Loeffler offers 'the definition of a dodge' in questions about Trump
Jon Ossoff was left debating an empty podium on Sunday after Sen. David Perdue refused to debate him in the Georgia Senate runoff campaign. Sen. Kelly Loeffler and Rev. Raphael Warnock did debate, though, leading to headlines largely focused on Loeffler’s refusal to say whether Donald Trump lost.
Loeffler dodged that question repeatedly. “[I]t’s very clear that there were issues in this election,” she said, when asked if it was rigged. Twice she said Trump “has every right to use every legal recourse available.” Meanwhile, after three counts of the vote in Georgia, Secretary of State Brad Raffensperger is recertifying President-elect Joe Biden as the winner in that state, while the effort to overturn the vote in other states has been dealt court loss after court loss, for a current record of one win and 47 losses.
Loeffler also tried to have her cake and eat it too on the subject of Trump’s vicious attacks on Georgia Gov. Brian Kemp. Who are her loyalties with in that fight? Georgia, she answered—“the definition of a dodge,” as CNN’s Maeve Reston described it. “I appreciate the president’s support of me, and I appreciate the governor’s support of me,” Loeffler also said. Why not just say straight out, “But can’t I have both?”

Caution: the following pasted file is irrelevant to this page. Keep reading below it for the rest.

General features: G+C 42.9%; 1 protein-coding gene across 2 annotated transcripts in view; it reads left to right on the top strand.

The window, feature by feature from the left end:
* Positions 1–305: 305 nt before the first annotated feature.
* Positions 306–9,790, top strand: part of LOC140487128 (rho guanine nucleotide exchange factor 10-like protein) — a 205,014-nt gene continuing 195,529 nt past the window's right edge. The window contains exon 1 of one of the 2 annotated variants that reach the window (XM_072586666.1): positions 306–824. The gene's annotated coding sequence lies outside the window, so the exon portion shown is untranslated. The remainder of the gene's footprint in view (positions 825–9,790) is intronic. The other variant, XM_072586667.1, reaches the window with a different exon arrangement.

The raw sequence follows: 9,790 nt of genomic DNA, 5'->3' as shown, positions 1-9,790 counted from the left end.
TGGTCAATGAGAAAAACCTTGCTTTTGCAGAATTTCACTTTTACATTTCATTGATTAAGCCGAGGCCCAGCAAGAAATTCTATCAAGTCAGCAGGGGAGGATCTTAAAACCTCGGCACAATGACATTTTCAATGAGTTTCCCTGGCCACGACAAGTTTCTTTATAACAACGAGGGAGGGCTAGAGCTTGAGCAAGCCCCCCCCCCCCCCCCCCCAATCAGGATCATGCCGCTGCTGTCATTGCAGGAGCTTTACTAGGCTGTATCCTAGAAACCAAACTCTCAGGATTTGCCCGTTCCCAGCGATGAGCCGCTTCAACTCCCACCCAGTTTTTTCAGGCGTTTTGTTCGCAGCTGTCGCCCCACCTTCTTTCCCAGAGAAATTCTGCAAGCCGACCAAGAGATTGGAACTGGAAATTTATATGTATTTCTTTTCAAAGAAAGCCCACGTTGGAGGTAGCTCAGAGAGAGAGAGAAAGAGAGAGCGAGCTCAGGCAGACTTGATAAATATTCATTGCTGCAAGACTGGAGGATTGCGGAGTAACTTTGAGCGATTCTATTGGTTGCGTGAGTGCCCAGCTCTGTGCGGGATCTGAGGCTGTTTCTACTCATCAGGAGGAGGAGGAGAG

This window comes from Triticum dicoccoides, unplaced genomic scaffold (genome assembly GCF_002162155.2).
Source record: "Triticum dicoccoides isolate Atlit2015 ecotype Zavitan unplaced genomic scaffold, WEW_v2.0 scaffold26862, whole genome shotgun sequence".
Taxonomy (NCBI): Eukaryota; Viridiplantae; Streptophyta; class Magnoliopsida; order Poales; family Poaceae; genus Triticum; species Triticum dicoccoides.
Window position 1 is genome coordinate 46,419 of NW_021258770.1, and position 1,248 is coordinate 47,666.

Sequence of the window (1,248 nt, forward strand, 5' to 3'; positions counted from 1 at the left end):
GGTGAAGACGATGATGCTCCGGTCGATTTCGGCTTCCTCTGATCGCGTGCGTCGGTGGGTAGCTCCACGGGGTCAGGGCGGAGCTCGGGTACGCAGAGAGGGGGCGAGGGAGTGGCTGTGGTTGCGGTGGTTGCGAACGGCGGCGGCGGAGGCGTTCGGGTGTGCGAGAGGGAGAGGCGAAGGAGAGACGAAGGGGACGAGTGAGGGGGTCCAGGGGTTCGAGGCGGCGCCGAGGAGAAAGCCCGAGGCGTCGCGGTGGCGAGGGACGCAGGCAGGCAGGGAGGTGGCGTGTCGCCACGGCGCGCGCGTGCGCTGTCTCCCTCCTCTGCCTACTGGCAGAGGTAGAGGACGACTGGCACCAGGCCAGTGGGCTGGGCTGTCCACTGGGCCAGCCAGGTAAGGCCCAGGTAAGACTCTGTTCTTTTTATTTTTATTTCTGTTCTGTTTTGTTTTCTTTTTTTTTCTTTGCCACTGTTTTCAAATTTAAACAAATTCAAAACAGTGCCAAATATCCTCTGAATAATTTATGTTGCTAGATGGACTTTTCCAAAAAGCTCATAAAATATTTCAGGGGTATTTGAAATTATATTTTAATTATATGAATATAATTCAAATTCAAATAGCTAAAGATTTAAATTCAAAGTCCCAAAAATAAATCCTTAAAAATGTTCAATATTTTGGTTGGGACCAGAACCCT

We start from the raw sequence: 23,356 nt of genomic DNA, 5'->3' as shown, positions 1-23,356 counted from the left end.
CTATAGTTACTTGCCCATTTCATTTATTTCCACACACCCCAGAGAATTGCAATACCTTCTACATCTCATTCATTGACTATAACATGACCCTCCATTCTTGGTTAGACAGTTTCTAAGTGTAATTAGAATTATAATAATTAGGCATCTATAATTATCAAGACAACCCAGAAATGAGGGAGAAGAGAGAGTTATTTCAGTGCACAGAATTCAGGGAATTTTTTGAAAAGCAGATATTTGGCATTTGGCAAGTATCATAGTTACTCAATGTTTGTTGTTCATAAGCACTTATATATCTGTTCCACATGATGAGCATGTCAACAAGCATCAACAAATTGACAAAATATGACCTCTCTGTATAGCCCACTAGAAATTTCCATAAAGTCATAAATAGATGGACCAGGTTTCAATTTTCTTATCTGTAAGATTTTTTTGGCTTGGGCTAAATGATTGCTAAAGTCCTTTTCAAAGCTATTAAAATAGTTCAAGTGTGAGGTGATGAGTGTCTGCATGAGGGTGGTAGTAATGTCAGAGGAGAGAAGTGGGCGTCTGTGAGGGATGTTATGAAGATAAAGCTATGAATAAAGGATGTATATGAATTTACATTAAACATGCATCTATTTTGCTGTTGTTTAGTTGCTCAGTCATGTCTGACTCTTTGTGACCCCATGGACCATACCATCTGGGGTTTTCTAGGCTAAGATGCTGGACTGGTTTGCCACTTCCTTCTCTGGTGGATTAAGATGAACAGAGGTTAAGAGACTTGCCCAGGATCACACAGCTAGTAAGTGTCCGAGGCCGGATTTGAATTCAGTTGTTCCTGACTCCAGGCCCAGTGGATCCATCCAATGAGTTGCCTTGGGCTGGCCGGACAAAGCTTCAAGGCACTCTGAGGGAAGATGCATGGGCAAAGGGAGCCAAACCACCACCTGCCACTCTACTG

Loeffler also attempted to portray Warnock as a fiery radical for his sermons as a minister, and once again tried to claim woman-of-the-people status—despite being perhaps the richest person in Congress—by talking about having paid her own way through school. She didn’t mention she did so by mortgaging land she’d inherited from her grandparents. It’s just like waiting tables to pay tuition!
Warnock, for his part, highlighted the need for more COVID-19 relief that benefits regular people, saying “we should at least make sure that whatever we do, workers are at the center of that relief.” And he highlighted COVID-19 as a crisis that has exacerbated ongoing problems with health care in the state.
”I have been moving all across this state, especially going to rural areas. And when I go to these small towns, they’re surprised that I am there. I’m surprised that they’re surprised. They haven’t seen a U.S. senator and they’re wondering why their hospitals are closing, why Kelly Loeffler doesn’t think it’s a good idea to make sure that they have health care in the middle of the pandemic,” Warnock said. He added, “Nine of our hospitals have closed and they’re wondering who in Washington is looking out for them.”
Not Kelly Loeffler. Not David Perdue.